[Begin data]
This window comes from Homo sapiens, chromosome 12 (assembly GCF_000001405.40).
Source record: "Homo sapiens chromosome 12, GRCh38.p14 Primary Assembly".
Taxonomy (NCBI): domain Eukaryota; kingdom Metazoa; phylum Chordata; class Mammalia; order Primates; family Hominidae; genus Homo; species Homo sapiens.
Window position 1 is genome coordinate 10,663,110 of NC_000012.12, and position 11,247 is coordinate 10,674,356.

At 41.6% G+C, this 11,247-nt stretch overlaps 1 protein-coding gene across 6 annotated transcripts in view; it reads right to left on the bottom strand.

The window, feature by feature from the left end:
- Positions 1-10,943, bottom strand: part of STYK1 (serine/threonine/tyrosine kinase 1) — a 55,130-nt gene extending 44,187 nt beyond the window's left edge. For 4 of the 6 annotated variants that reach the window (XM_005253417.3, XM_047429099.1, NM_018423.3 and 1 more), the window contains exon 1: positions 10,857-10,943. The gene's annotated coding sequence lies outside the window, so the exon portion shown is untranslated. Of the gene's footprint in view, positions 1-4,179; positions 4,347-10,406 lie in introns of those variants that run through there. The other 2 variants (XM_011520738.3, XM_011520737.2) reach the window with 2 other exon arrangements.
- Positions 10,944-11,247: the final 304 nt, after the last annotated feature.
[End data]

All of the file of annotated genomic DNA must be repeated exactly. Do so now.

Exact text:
This window comes from Homo sapiens, chromosome 12 (assembly GCF_000001405.40).
Source record: "Homo sapiens chromosome 12, GRCh38.p14 Primary Assembly".
Taxonomy (NCBI): domain Eukaryota; kingdom Metazoa; phylum Chordata; class Mammalia; order Primates; family Hominidae; genus Homo; species Homo sapiens.
Window position 1 is genome coordinate 10,663,110 of NC_000012.12, and position 11,247 is coordinate 10,674,356.

At 41.6% G+C, this 11,247-nt stretch overlaps 1 protein-coding gene across 6 annotated transcripts in view; it reads right to left on the bottom strand.

The window, feature by feature from the left end:
- Positions 1-10,943, bottom strand: part of STYK1 (serine/threonine/tyrosine kinase 1) — a 55,130-nt gene extending 44,187 nt beyond the window's left edge. For 4 of the 6 annotated variants that reach the window (XM_005253417.3, XM_047429099.1, NM_018423.3 and 1 more), the window contains exon 1: positions 10,857-10,943. The gene's annotated coding sequence lies outside the window, so the exon portion shown is untranslated. Of the gene's footprint in view, positions 1-4,179; positions 4,347-10,406 lie in introns of those variants that run through there. The other 2 variants (XM_011520738.3, XM_011520737.2) reach the window with 2 other exon arrangements.
- Positions 10,944-11,247: the final 304 nt, after the last annotated feature.